July 14, 2020
When examining the feeding and other behaviors of black bass, we first acknowledge their reliance on vision as the primary sense. These members of the sunfish clan are designed through the amazing powers of evolution to be shallow-water, daytime predators in the smaller waters where they were originally found. One clue is their difficulty feeding in murky conditions or in darkness. Laboratory tests find that they can still consume prey, but with far less efficiency than in well lit conditions.
Bass have been by far the most successful freshwater predator across the North American continent. Largemouth bass have expanded their ranges from southern river backwaters and clear lakes to turbid impoundments, tiny ponds, brackish estuaries, canals, and desert reservoirs. From their roots in the southeastern U.S., they’re now found in more than 50 other countries. Smallmouths are more particular in their habitat requirements than their cousins, but still represent a very versatile predator that uses many sensory and behavior skills to thrive far from its midwestern roots.
Can You Hear Me Now?
Beyond vision, alternate senses have enabled bass to thrive in these varied environments. First among these is their sense of hearing, which was neglected by human predators for eons, simply because fish did not possess obvious ears. But they have ears that are finely developed for underwater operations. They’re similar in many ways to those of humans and terrestrial animals, with a system of connecting ducts, sensory cells, and stony inclusions called otoliths, but they operate with a much narrower range of frequencies. While we detect sounds between about 20 and 20,000 cycles per second (Hertz), bass hear sounds from about 10 to 600 Hertz, with peak hearing sensitivity around 100, as determined by extensive lab experiments performed by Dr. Don McCoy at the University of Kentucky.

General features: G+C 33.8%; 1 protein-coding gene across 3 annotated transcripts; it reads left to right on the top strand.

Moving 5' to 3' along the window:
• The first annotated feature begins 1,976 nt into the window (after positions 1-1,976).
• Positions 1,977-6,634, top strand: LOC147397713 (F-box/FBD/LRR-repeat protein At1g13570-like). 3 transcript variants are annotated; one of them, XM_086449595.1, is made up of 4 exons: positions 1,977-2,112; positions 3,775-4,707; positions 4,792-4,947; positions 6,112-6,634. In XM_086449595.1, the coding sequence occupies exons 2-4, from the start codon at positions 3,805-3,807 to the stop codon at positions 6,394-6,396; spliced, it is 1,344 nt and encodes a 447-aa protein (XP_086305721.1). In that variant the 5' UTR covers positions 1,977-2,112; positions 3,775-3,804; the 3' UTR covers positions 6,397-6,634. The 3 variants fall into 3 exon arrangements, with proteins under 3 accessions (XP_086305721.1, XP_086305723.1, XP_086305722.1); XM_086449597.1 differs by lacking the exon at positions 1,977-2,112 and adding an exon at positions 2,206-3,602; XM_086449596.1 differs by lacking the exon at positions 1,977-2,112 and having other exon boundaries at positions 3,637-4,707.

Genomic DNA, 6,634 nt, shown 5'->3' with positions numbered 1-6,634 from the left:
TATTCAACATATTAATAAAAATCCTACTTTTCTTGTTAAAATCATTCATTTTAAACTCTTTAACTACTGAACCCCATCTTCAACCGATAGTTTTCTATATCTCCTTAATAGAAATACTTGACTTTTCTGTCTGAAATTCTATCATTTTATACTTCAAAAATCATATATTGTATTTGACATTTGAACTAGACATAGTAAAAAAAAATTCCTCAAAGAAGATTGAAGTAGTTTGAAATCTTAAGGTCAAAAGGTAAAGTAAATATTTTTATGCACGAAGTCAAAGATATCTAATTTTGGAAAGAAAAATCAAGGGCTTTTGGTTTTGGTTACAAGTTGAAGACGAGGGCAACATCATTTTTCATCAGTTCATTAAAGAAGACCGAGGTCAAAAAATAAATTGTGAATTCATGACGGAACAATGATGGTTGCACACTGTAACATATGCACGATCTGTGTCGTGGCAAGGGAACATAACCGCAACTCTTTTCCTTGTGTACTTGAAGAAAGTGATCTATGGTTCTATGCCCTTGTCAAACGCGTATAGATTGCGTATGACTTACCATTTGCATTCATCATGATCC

Until the late 1960s, nearly all lures were built of metal or wood and relied on visual attraction and action to fool fish. In the meantime, scientists in the fields of physics and biology had revealed how sound was capable of long-distance transmission under water and how aquatic creatures used it to communicate, find prey, and avoid danger.
For the fishing industry, breakthroughs in using sound to catch fish began in the late 1950s. In-Fisherman Editor in Chief Doug Stange recalls coming across a so-called “fish call” in a mail-order catalog produced by George Herter. “As I recall,” Stange says, “it was basically a small can with BBs inside, attached to a string so you could lower it into the water. You activated it by pulling the string, which shook the BBs. Fishing from a pubic dock on Lake Okoboji in Iowa, I became convinced that it worked. When the bite slowed, its owner would shake it and the perch and sheepshead would start biting again.”
Development of the Cordell Hot Spot and Bill Lewis Rat-L-Trap lipless lures inaugurated the era of rattling baits, and anglers bought them up as fast as they could be produced. And many lipless rattlers remain top sellers 50 years later, due to their sound production, flash, and the lower-frequency vibrations they also produced.
Lures that present a spectrum of sound within the hearing range of bass often produce outstanding catches, especially when bass are grouped and in a feeding mood. I’ve experienced this many times, when noisy, erratic lures outproduce more subtle options. But there can be too much of a good thing. After initial success with noisy lures, bass sometimes seem to become conditioned to them and respond less positively.
Waters facing intense fishing pressure are most prone to these effects. You may have noted it after using a favorite lipless lure regularly on a small body of water. This effect has been clearly demonstrated in a laboratory setting, notably at Berkley’s science facility in Spirit Lake, Iowa. Dr. Keith Jones, head fish behaviorist there, found that naive bass living in a rather sterile environment (a giant tank), quickly learned to ignore hookless hardbaits towed through their territory. A few strikes that didn’t reward them with food were enough to change their attitude, even without being hooked. Many field studies have found that fishing pressure reduces catch rates of bass, even when they’re all released. Caught and released bass tend to be less eager to bite again, though there is a remarkable range in catchability among members of a bass population.
Fishing experiences yield only observational evidence, not scientific data, yet they can serve as the basis for human learning about the behavior of bass and how they can be caught in various situations. Rick Clunn’s victory on the Arkansas River at the 1984 Bassmaster Classic serves as a notable early example of the effects of sound on the catchability of bass.